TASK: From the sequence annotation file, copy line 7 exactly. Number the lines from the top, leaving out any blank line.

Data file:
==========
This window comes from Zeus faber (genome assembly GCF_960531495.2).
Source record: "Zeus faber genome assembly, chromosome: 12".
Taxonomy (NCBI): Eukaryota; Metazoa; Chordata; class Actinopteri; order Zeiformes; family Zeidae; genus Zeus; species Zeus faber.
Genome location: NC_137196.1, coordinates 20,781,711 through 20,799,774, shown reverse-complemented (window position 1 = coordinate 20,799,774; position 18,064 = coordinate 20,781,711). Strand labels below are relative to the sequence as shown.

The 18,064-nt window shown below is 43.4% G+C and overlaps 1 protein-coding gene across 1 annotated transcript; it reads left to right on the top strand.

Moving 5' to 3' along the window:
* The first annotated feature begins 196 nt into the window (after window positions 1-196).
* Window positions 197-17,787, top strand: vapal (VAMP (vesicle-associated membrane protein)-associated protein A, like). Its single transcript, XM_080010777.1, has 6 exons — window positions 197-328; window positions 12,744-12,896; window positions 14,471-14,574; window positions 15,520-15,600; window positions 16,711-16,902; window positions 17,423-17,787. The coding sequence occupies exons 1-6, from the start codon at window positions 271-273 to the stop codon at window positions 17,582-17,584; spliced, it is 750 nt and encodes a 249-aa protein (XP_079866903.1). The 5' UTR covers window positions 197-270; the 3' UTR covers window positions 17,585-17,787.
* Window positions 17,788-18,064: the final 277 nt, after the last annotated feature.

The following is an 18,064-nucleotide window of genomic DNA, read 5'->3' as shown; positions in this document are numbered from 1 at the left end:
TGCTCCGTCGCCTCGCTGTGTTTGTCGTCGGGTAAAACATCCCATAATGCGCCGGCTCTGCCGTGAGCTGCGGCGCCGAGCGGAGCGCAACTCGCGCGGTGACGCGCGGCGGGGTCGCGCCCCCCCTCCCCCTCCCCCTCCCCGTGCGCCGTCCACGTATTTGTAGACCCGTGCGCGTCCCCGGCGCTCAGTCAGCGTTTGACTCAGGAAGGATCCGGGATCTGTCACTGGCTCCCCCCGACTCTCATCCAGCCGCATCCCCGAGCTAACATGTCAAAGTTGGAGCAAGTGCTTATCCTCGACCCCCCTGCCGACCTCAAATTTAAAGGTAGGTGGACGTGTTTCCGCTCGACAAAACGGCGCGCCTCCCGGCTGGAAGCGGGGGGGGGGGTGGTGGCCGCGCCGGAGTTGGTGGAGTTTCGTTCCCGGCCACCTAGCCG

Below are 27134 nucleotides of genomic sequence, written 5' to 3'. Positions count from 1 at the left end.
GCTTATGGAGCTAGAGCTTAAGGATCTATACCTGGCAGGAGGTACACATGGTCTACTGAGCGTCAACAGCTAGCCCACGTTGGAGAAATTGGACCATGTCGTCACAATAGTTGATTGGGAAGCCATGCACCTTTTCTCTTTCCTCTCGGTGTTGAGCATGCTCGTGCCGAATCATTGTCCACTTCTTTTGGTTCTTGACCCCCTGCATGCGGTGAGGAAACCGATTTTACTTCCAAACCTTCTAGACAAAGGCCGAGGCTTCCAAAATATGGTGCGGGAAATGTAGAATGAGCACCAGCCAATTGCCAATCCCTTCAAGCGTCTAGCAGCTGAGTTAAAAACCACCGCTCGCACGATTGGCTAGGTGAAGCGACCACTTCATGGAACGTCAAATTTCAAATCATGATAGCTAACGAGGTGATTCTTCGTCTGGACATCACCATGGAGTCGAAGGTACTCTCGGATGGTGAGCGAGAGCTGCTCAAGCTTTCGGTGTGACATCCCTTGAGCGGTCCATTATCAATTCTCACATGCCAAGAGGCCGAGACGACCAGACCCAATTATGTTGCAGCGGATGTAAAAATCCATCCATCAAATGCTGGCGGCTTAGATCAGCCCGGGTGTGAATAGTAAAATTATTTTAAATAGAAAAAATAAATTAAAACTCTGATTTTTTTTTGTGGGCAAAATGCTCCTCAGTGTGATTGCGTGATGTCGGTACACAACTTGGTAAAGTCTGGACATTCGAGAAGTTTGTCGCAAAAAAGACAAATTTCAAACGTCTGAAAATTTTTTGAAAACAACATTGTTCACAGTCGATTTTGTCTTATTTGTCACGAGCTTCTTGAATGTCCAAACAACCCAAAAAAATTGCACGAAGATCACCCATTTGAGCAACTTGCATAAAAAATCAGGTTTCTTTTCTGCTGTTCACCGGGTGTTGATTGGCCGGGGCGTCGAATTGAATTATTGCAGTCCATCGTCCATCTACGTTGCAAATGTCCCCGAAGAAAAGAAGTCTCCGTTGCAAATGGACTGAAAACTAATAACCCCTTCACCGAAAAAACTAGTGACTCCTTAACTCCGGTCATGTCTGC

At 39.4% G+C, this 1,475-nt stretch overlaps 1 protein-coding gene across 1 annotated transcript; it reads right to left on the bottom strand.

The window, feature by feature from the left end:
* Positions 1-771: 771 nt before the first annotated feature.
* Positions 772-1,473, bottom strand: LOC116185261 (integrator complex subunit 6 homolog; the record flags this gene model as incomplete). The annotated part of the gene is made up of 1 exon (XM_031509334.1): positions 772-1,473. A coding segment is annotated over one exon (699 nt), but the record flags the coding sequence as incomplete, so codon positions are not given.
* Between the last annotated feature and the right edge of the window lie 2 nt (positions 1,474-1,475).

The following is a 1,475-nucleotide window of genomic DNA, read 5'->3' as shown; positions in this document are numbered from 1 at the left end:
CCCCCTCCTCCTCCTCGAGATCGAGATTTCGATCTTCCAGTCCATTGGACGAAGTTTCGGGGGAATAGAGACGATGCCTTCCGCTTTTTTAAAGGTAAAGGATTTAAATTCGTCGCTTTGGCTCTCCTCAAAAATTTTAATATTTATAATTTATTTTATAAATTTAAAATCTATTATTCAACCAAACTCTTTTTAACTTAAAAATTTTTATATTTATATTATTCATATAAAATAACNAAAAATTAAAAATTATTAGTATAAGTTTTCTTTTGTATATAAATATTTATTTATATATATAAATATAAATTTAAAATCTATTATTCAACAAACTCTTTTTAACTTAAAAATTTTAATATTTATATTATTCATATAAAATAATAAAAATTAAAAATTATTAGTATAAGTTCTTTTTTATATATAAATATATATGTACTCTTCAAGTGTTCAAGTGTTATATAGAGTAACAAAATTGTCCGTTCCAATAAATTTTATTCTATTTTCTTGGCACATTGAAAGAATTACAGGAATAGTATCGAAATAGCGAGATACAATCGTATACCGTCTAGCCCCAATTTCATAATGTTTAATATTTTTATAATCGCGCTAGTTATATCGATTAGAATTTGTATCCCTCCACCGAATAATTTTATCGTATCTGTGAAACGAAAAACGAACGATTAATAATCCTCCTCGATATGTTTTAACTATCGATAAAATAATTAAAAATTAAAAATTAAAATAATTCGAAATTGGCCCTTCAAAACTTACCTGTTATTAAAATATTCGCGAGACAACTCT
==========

* The first annotated feature begins 196 nt into the window (after window positions 1-196).